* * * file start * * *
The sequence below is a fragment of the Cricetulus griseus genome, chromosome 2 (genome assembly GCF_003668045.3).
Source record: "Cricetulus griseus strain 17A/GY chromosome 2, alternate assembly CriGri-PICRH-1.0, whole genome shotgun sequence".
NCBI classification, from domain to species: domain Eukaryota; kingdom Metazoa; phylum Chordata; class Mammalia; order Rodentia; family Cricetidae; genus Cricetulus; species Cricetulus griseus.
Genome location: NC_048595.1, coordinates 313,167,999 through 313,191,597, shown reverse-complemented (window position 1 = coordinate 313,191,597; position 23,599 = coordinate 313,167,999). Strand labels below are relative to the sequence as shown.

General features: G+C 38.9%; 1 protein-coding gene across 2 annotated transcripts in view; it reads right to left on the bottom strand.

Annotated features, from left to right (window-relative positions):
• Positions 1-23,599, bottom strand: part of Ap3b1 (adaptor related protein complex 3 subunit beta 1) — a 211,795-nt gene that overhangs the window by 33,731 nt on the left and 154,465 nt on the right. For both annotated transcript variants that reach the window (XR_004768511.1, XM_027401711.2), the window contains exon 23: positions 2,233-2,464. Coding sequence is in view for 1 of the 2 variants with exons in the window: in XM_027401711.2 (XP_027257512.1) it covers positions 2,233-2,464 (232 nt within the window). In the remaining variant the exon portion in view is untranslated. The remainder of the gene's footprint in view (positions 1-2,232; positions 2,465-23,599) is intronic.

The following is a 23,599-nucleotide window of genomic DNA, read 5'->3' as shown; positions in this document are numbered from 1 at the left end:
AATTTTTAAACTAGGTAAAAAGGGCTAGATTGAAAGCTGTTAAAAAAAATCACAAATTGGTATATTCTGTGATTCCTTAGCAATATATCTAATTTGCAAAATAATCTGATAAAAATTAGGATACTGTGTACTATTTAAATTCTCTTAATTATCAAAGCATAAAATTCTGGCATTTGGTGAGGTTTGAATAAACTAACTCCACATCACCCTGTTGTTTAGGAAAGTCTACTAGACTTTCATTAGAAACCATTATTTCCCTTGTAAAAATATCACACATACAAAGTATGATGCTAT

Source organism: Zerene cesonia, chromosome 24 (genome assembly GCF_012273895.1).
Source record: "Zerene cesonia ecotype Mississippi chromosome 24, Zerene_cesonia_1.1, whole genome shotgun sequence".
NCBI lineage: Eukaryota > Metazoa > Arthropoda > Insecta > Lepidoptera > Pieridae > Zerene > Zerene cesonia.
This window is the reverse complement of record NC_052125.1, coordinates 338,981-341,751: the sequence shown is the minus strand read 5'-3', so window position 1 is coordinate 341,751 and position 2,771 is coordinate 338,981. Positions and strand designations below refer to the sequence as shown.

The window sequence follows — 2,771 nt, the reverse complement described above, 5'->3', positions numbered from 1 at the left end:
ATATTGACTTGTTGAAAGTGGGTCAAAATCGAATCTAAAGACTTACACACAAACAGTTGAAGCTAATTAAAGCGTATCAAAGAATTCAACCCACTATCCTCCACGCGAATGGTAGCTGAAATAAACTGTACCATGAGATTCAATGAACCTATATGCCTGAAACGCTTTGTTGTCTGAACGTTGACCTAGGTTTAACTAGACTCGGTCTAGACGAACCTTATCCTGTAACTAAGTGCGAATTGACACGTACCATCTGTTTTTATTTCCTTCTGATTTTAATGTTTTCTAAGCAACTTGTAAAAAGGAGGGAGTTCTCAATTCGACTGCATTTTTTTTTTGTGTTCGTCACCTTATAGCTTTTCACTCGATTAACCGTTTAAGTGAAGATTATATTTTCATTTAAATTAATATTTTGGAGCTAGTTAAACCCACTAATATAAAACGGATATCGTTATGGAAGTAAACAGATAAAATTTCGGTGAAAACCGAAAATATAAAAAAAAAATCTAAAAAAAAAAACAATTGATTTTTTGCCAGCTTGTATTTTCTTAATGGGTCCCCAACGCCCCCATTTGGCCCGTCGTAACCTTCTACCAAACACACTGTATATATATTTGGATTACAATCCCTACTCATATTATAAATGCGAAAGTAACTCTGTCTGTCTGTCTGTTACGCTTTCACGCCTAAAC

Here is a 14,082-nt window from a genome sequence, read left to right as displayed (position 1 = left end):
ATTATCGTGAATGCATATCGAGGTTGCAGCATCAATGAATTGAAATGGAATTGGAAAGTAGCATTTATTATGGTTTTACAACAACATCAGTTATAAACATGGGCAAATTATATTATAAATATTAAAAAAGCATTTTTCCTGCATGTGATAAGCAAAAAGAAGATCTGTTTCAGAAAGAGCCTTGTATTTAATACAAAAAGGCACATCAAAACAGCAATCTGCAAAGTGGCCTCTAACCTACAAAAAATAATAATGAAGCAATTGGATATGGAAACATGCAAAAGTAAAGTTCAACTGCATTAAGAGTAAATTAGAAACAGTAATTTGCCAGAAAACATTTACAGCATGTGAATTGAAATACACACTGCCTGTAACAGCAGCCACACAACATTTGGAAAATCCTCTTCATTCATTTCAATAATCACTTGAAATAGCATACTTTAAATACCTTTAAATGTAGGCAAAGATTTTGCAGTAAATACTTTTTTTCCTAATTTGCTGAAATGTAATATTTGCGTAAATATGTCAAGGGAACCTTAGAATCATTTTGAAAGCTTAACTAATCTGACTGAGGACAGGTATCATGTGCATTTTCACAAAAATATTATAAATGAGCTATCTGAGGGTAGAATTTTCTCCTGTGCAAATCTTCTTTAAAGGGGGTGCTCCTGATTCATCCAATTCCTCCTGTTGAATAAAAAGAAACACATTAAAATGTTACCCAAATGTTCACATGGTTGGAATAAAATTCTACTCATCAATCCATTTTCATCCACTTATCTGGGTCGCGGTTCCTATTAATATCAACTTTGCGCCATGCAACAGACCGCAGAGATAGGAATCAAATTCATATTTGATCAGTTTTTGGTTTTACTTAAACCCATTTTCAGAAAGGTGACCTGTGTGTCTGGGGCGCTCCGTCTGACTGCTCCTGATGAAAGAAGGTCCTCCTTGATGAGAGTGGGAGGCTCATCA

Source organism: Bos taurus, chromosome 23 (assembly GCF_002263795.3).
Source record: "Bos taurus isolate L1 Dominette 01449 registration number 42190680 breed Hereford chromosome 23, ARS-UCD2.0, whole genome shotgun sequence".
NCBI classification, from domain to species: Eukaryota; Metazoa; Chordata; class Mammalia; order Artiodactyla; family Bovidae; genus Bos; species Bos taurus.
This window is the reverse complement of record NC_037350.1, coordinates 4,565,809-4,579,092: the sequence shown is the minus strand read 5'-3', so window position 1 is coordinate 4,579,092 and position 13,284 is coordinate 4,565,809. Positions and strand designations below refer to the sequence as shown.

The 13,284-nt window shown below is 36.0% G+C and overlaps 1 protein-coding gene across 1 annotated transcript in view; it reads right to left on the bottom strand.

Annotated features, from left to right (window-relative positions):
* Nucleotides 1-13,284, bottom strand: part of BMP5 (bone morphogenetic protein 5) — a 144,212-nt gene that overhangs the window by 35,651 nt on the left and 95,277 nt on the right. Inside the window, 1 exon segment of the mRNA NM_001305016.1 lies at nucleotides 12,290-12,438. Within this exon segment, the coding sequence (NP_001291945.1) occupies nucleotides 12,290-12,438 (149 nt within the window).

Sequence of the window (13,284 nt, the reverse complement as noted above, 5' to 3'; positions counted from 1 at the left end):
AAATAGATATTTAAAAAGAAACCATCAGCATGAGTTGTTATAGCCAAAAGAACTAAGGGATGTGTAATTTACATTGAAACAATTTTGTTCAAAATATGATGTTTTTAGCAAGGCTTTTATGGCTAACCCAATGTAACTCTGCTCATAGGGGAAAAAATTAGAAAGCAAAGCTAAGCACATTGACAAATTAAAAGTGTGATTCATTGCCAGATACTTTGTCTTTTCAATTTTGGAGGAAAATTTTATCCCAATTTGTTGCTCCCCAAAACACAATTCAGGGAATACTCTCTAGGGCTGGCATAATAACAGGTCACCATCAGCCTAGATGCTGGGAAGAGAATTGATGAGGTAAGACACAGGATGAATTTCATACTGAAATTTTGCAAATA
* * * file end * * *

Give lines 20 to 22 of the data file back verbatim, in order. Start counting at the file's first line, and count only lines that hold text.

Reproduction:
NCBI classification, from domain to species: Eukaryota; Metazoa; Chordata; class Mammalia; order Artiodactyla; family Bovidae; genus Bos; species Bos taurus.
This window is the reverse complement of record NC_037350.1, coordinates 4,565,809-4,579,092: the sequence shown is the minus strand read 5'-3', so window position 1 is coordinate 4,579,092 and position 13,284 is coordinate 4,565,809. Positions and strand designations below refer to the sequence as shown.

The 13,284-nt window shown below is 36.0% G+C and overlaps 1 protein-coding gene across 1 annotated transcript in view; it reads right to left on the bottom strand.